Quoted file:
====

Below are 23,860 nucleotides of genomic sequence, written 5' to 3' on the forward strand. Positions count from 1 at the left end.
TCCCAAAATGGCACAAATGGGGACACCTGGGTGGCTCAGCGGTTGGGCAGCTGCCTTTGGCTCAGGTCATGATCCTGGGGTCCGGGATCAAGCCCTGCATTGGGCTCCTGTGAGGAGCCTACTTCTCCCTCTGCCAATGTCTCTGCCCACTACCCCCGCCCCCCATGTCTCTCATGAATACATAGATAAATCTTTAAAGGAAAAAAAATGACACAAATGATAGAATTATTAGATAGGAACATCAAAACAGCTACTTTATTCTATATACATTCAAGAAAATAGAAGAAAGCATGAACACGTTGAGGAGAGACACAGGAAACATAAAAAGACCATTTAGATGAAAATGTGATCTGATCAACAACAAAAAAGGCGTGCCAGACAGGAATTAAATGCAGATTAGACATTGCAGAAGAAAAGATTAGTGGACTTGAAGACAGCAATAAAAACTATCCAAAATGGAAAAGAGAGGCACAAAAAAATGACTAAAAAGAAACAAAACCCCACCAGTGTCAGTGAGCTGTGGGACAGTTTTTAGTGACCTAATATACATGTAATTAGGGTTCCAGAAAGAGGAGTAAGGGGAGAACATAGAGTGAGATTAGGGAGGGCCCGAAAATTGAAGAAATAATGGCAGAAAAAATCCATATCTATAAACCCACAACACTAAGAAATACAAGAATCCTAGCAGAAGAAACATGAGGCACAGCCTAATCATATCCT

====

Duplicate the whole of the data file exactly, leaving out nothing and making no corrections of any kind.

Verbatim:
Below are 23,860 nucleotides of genomic sequence, written 5' to 3' on the forward strand. Positions count from 1 at the left end.
TCCCAAAATGGCACAAATGGGGACACCTGGGTGGCTCAGCGGTTGGGCAGCTGCCTTTGGCTCAGGTCATGATCCTGGGGTCCGGGATCAAGCCCTGCATTGGGCTCCTGTGAGGAGCCTACTTCTCCCTCTGCCAATGTCTCTGCCCACTACCCCCGCCCCCCATGTCTCTCATGAATACATAGATAAATCTTTAAAGGAAAAAAAATGACACAAATGATAGAATTATTAGATAGGAACATCAAAACAGCTACTTTATTCTATATACATTCAAGAAAATAGAAGAAAGCATGAACACGTTGAGGAGAGACACAGGAAACATAAAAAGACCATTTAGATGAAAATGTGATCTGATCAACAACAAAAAAGGCGTGCCAGACAGGAATTAAATGCAGATTAGACATTGCAGAAGAAAAGATTAGTGGACTTGAAGACAGCAATAAAAACTATCCAAAATGGAAAAGAGAGGCACAAAAAAATGACTAAAAAGAAACAAAACCCCACCAGTGTCAGTGAGCTGTGGGACAGTTTTTAGTGACCTAATATACATGTAATTAGGGTTCCAGAAAGAGGAGTAAGGGGAGAACATAGAGTGAGATTAGGGAGGGCCCGAAAATTGAAGAAATAATGGCAGAAAAAATCCATATCTATAAACCCACAACACTAAGAAATACAAGAATCCTAGCAGAAGAAACATGAGGCACAGCCTAATCATATCCT